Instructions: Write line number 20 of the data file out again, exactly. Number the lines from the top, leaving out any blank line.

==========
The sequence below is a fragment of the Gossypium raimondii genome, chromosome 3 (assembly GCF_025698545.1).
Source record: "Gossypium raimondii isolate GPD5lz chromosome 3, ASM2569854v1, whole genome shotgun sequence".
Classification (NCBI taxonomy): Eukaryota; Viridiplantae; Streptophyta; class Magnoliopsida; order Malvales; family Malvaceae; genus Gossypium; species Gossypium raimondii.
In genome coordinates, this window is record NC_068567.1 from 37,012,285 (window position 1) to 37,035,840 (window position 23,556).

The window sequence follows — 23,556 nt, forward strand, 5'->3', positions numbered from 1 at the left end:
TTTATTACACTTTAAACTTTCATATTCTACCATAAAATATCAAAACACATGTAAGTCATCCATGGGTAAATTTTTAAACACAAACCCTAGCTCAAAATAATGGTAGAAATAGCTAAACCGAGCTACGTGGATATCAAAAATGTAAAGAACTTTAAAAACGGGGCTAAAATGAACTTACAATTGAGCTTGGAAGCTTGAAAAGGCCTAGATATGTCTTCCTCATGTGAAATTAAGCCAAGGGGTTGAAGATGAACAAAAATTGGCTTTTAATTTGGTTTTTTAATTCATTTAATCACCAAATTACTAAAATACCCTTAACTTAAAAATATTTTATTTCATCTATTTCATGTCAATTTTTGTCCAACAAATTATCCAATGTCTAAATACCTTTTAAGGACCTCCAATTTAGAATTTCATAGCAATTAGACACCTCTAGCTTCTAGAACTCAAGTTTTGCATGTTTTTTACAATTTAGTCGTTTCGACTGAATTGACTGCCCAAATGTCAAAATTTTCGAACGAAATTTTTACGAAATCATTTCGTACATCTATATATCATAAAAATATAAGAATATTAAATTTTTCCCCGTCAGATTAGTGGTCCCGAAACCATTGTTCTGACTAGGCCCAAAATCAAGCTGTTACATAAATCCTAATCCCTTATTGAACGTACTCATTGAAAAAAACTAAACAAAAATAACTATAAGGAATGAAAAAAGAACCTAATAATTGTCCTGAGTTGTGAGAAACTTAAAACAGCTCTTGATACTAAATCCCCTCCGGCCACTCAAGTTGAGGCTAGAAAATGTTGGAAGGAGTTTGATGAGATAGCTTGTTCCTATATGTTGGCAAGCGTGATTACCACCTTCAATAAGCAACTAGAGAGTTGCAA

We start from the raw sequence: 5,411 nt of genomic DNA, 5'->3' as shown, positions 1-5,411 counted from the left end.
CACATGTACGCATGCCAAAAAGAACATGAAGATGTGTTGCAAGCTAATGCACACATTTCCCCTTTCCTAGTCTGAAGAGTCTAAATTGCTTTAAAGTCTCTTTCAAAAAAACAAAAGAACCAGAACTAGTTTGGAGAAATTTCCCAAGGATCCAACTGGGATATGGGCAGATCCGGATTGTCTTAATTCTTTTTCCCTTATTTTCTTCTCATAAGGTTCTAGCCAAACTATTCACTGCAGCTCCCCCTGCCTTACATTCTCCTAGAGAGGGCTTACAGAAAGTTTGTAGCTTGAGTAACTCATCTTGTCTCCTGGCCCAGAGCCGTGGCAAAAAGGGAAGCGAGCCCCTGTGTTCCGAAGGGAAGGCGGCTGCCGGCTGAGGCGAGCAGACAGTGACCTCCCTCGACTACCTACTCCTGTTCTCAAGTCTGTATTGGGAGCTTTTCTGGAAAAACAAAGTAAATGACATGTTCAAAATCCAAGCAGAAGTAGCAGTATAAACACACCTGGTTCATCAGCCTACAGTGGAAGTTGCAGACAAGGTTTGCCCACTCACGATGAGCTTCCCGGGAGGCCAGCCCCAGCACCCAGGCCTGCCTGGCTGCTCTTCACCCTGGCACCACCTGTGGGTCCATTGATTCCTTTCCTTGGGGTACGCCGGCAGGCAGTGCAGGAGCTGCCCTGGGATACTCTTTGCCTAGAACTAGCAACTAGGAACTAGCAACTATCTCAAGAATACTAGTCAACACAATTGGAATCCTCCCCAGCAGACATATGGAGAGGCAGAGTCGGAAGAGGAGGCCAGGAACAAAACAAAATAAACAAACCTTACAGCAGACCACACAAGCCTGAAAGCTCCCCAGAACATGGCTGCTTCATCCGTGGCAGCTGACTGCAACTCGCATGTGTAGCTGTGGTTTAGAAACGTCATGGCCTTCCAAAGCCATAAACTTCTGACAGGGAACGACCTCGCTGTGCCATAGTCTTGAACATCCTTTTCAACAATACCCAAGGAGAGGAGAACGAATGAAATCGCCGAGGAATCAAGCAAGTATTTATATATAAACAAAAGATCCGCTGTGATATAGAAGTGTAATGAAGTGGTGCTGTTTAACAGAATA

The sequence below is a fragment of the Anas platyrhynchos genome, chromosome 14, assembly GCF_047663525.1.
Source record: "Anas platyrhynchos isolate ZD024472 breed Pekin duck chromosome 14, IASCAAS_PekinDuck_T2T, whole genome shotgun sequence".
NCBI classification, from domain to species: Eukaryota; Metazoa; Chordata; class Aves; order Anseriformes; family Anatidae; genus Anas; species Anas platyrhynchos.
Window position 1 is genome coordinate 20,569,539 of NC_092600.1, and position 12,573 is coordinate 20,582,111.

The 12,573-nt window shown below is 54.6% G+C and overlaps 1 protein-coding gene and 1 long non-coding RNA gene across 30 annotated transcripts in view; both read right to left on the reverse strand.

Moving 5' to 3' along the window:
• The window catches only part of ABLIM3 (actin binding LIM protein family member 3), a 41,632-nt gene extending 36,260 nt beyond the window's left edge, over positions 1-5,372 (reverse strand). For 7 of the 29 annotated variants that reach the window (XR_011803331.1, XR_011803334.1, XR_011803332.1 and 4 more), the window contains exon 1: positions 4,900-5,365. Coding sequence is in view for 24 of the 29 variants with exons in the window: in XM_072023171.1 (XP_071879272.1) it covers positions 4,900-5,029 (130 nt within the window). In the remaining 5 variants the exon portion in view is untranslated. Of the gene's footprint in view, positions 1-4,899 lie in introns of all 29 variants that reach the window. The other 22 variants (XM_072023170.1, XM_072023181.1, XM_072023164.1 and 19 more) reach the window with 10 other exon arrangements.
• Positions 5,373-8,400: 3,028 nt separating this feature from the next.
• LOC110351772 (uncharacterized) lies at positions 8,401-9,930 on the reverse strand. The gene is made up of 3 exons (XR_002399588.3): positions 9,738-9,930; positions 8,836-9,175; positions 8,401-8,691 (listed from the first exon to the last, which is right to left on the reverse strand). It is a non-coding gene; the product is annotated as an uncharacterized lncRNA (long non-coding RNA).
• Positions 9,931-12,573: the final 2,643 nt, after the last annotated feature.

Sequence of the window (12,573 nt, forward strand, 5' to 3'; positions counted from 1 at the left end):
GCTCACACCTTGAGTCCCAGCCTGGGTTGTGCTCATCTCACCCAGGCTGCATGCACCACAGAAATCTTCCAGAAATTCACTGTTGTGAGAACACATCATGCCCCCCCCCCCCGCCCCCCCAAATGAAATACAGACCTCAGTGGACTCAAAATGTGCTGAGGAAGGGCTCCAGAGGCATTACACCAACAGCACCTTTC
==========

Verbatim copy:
GCTCACACCTTGAGTCCCAGCCTGGGTTGTGCTCATCTCACCCAGGCTGCATGCACCACAGAAATCTTCCAGAAATTCACTGTTGTGAGAACACATCATGCCCCCCCCCCCCGCCCCCCCAAATGAAATACAGACCTCAGTGGACTCAAAATGTGCTGAGGAAGGGCTCCAGAGGCATTACACCAACAGCACCTTTC